So you just started at your firm (as an intern or associate) and you’ve got big plans to set yourself apart from the potentially 30+ new hires you’re starting with.

As you look around, you may have noticed pretty much every one of them is type A, has strong credentials, and is doing what they can to be the best. So that brings up that million-dollar question: “How can I stand out from the rest of the group?”

Here are three tips on daring to be different:

Tip #1: Learn about your colleagues

The new associates or interns who develop the strongest relationships with their colleagues and see them as real people, not superhero accountants, are the ones who develop the quickest.

Accounting—whether it is tax, auditing or advisory—is a whole new language. If you have a rapport with your coworkers, and see them as your peers, you’ll feel comfortable asking the “stupid” questions that new members to the firm have to ask early on in the game. The newbies who can admit when they’re lost early on learn the fastest. And bonus: They’ll quickly start to see you as one of the team.

Tip #2: Volunteer for committees

Becoming part of committees in your community—at your firm or even at local non-profits—are great ways to expand your network and work with people you don’t normally cross paths with, develop a skillset you are hoping to improve on, and demonstrate that you are willing to go the extra mile for the firm or a cause you believe in. If you are hoping to develop your accounting skillset, you can even differentiate yourself as a subject matter expert by contributing to a committee or group that specializes in that area.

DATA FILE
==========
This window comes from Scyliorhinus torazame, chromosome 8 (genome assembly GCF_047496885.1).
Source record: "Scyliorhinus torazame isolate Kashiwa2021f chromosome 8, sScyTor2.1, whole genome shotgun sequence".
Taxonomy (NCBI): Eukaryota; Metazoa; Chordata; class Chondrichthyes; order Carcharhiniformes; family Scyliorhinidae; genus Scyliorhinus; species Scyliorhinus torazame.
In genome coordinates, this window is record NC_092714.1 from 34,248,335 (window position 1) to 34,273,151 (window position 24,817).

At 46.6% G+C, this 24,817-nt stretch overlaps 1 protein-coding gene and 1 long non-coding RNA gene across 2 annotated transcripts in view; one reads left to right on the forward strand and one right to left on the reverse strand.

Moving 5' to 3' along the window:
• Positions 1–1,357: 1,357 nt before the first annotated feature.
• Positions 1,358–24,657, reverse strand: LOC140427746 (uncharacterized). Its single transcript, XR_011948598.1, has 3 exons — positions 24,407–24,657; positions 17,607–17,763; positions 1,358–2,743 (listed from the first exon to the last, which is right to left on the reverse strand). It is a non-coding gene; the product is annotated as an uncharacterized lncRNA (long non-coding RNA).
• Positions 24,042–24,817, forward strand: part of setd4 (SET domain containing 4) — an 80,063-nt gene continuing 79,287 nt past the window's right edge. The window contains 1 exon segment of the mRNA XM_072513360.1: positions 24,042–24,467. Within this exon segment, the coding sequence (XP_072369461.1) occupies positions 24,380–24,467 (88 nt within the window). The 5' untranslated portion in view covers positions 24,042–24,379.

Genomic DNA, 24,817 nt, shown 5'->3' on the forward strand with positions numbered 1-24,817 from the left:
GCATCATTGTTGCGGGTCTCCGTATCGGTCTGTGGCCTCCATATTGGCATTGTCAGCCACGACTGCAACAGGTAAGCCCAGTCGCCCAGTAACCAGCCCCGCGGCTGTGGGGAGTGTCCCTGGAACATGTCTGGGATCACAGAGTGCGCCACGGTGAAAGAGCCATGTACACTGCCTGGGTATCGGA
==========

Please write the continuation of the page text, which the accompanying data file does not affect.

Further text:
Keep in mind that when review time comes around, you’ll be compared to your peers who are all on similar day-to-day engagements. Sometimes the only way to separate from the pack is by showing your involvement in activities besides the 9 to 5.

Tip #3: Have hobbies

The quickest way to be forgotten is to just be that guy (or gal) who always wants to talk about work. Not only are hobbies critical for maintaining sanity while working a stressful job, they also make you more interesting and help you connect with your colleagues.

If work is the only thing that comes to mind when you’re making coffee and small talk, you need a hobby … and quick. Having a big European vacation, a rock-climbing trip or even what you are growing in your garden to discuss can help you find commonalities with your coworkers.

Want to kill two birds with one stone? How about getting involved in an active hobby that makes you healthier, happier and someone people want to talk to.

Need more ideas on how to be succeed in the workplace? Find out how to balance your ambitions with proper nutrition.